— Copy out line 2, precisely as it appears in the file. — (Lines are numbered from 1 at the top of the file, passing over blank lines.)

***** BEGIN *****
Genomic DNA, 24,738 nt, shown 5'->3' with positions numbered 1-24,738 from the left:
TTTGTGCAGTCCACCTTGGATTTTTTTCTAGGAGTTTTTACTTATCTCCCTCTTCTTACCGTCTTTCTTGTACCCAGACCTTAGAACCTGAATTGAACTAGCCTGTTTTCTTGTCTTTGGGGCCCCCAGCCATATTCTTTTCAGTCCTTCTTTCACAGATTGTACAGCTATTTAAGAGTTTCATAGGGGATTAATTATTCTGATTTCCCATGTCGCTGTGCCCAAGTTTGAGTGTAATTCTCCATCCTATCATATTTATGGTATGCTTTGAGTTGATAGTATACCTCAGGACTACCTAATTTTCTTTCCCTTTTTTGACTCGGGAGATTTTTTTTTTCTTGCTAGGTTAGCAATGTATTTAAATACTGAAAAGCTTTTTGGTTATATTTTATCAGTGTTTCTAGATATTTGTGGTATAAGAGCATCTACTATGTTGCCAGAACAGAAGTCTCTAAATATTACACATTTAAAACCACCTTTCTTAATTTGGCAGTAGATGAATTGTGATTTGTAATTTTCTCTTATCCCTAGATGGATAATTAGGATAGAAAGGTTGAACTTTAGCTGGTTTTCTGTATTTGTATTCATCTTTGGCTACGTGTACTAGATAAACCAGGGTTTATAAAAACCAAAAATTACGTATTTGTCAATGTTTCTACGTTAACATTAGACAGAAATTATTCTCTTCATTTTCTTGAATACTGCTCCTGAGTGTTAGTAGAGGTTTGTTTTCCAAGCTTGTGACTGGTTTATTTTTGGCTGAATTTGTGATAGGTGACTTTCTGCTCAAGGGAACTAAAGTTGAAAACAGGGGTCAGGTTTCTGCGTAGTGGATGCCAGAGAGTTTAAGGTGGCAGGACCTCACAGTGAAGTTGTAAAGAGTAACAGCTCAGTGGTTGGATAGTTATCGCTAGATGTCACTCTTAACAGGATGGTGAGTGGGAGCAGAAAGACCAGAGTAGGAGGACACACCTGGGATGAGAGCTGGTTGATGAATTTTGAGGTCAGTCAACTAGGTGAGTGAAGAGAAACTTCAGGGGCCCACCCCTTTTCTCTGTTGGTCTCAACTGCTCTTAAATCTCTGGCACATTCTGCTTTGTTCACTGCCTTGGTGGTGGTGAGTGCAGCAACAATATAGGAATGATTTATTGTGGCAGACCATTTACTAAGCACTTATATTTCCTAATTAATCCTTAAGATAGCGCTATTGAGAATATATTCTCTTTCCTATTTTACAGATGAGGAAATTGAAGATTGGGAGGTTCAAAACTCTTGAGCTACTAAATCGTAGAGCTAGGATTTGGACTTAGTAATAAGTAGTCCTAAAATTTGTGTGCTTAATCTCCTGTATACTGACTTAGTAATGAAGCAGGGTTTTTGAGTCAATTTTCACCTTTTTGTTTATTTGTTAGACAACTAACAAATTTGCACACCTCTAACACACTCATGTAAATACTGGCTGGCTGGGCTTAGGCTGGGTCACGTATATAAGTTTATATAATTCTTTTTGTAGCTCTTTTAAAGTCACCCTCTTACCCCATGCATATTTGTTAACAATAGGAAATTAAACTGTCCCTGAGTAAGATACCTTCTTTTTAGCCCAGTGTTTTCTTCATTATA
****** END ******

TTTGTGCAGTCCACCTTGGATTTTTTTCTAGGAGTTTTTACTTATCTCCCTCTTCTTACCGTCTTTCTTGTACCCAGACCTTAGAACCTGAATTGAACTAGCCTGTTTTCTTGTCTTTGGGGCCCCCAGCCATATTCTTTTCAGTCCTTCTTTCACAGATTGTACAGCTATTTAAGAGTTTCATAGGGGATTAATTATTCTGATTTCCCATGTCGCTGTGCCCAAGTTTGAGTGTAATTCTCCATCCTATCATATTTATGGTATGCTTTGAGTTGATAGTATACCTCAGGACTACCTAATTTTCTTTCCCTTTTTTGACTCGGGAGATTTTTTTTTTCTTGCTAGGTTAGCAATGTATTTAAATACTGAAAAGCTTTTTGGTTATATTTTATCAGTGTTTCTAGATATTTGTGGTATAAGAGCATCTACTATGTTGCCAGAACAGAAGTCTCTAAATATTACACATTTAAAACCACCTTTCTTAATTTGGCAGTAGATGAATTGTGATTTGTAATTTTCTCTTATCCCTAGATGGATAATTAGGATAGAAAGGTTGAACTTTAGCTGGTTTTCTGTATTTGTATTCATCTTTGGCTACGTGTACTAGATAAACCAGGGTTTATAAAAACCAAAAATTACGTATTTGTCAATGTTTCTACGTTAACATTAGACAGAAATTATTCTCTTCATTTTCTTGAATACTGCTCCTGAGTGTTAGTAGAGGTTTGTTTTCCAAGCTTGTGACTGGTTTATTTTTGGCTGAATTTGTGATAGGTGACTTTCTGCTCAAGGGAACTAAAGTTGAAAACAGGGGTCAGGTTTCTGCGTAGTGGATGCCAGAGAGTTTAAGGTGGCAGGACCTCACAGTGAAGTTGTAAAGAGTAACAGCTCAGTGGTTGGATAGTTATCGCTAGATGTCACTCTTAACAGGATGGTGAGTGGGAGCAGAAAGACCAGAGTAGGAGGACACACCTGGGATGAGAGCTGGTTGATGAATTTTGAGGTCAGTCAACTAGGTGAGTGAAGAGAAACTTCAGGGGCCCACCCCTTTTCTCTGTTGGTCTCAACTGCTCTTAAATCTCTGGCACATTCTGCTTTGTTCACTGCCTTGGTGGTGGTGAGTGCAGCAACAATATAGGAATGATTTATTGTGGCAGACCATTTACTAAGCACTTATATTTCCTAATTAATCCTTAAGATAGCGCTATTGAGAATATATTCTCTTTCCTATTTTACAGATGAGGAAATTGAAGATTGGGAGGTTCAAAACTCTTGAGCTACTAAATCGTAGAGCTAGGATTTGGACTTAGTAATAAGTAGTCCTAAAATTTGTGTGCTTAATCTCCTGTATACTGACTTAGTAATGAAGCAGGGTTTTTGAGTCAATTTTCACCTTTTTGTTTATTTGTTAGACAACTAACAAATTTGCACACCTCTAACACACTCATGTAAATACTGGCTGGCTGGGCTTAGGCTGGGTCACGTATATAAGTTTATATAATTCTTTTTGTAGCTCTTTTAAAGTCACCCTCTTACCCCATGCATATTTGTTAACAATAGGAAATTAAACTGTCCCTGAGTAAGATACCTTCTTTTTAGCCCAGTGTTTTCTTCATTATA